Jenny Thane is recycling chimney pots and old carpet in her garden. She also uses the popular resource Freecycle. Su is sowing seeds in egg boxes (hooping that they will break down once planted and using loo rolls as root trainers. Gillian is using recycled egg shells as containers – really inventive and they look cute too she also uses crushed egg shells as a slug repelant. Ruthdigs uses a compost scoop complete with handle made out of an old plastic pint bottle with the end cut off – brilliant. She tips that polystyrene cups offer more insulation if you are sewing seeds in chilly months. See through plastic biscuit containers make great mini propagator tops. She makes cane toppers out of corks or snail shells. She also uses the polystyrene boxes that seedlings come instead of crocks in large pots. I was very interested in her spray to deter blackfly – water and garlic granules. I really like the idea of making a shed out of old doors.

Lucy has an entire shed made out of pallets – much stronger and more durable than feather boarding. She also suggests using them to make composters. Liz makes her sweet pea pots out of newspaper and stands them in a bigger pot for support.

Peter uses Benecol pots as cane toppers and with rubber bands as quick supports for netting – ingenious. He suggests old chimney pots as rhubarb forcers. Origami pots from newspapers are great as they can be planted straight into the ground. Peter also adds corrugated cardboard to his wormery and compost bin to stop it becoming too wet. He also suggested using tea bags as a plug for loo roll pots – a nifty idea as tea seems to be a such a good fertiliser.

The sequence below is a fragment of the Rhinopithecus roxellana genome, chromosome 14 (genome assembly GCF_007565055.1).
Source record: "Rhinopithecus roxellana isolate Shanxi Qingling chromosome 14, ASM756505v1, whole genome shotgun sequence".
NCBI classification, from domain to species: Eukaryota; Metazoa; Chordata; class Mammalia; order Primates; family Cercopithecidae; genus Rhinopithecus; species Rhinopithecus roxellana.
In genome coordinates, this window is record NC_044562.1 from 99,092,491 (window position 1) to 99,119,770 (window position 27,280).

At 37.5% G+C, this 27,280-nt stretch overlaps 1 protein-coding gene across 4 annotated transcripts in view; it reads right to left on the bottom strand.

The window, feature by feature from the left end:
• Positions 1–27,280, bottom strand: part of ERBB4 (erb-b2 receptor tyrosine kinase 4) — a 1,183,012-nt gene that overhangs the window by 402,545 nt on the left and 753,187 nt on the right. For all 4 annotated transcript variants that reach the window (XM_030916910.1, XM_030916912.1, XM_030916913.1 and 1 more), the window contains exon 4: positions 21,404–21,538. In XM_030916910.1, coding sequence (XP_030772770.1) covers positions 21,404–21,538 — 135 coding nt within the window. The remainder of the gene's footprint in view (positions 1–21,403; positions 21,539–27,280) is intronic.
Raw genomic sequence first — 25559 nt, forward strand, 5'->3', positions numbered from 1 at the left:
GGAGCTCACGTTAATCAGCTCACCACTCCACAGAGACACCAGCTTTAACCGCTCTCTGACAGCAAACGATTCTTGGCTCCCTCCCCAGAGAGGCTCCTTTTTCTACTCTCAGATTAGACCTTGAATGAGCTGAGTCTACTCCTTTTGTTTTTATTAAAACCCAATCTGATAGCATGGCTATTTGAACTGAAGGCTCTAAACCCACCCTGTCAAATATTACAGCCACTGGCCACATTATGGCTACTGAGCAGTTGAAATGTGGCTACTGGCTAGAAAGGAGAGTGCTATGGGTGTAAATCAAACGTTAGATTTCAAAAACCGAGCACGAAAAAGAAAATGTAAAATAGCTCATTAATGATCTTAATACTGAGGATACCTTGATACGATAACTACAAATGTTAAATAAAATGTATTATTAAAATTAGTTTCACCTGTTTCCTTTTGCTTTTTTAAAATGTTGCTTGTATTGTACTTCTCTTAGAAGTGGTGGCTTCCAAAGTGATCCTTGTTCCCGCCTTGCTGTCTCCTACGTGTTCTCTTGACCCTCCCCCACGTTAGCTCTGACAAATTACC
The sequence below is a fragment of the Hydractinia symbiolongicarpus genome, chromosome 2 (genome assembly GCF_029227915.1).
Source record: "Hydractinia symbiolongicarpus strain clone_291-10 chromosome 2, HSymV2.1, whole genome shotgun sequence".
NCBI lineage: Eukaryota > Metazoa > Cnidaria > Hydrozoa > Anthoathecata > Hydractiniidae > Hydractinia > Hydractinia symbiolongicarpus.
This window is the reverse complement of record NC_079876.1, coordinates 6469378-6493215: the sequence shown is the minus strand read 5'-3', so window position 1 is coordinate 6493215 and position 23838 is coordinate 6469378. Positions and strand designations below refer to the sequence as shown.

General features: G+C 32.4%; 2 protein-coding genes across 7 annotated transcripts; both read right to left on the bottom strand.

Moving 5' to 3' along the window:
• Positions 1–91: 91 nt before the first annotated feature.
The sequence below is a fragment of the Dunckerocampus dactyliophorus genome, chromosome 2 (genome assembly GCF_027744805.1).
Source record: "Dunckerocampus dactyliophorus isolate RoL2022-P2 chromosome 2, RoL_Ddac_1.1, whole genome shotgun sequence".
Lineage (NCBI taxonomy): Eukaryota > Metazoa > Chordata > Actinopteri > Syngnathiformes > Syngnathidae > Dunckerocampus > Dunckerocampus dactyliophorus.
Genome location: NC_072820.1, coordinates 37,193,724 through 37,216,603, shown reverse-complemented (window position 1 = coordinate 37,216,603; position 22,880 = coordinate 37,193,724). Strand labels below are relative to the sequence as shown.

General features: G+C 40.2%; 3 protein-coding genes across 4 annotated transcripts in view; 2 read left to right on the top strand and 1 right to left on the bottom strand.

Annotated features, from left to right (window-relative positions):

Ruthdigs comes back using old video tapes as bird scarers and a great idea of cutting flaps in old plastic bottles which will spin inverted on bamboo canes. Scarer/eye protector in one. She has a natty suggestion for enclosed slug traps for organic gardeners and to protect other wild life and tips that Starbucks gives away coffee grounds which are great as a slug deterrent apparently. Ruth came back a third time with the lovely idea of a garden message board made out of an old slate. She haunts skips to find stuff to reuse – old library card filing cases now house her seeds in a perfect mouse proof container.

Mrs Pao has saved her christmas tree to make into twiggy supports and also saves dripping to make fat balls for the birds – we do this too! Polly’s entry was an ingenious use for those cardboard cylinders that posh whisky comes in at Christmas. Use them to plant carrots in this is a great idea if you have stony soil. She also reuses unwanted CDs and DVDs as bird scarers.

It was neck and neck between Paula, Kate (uk) and Ruthdigs, with highly commended to Mrs Green for her anti slug collars. As there can only be one winner we chose Ruthdigs for the most diverse range of thrifty tips. To claim your prize email me your choice of the three packs of Biodynamic seeds with your contact details and I will forward this to Erika.

Thank you everyone for entering the competition. We are building up a great knowledge base for gardeners all over the world. And thank you Erika for sponsoring this competition. I refer to your chart a lot and I will definitely be ordering one every year.

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  1. Oh cool! (as we say here in the states)

    I’m published!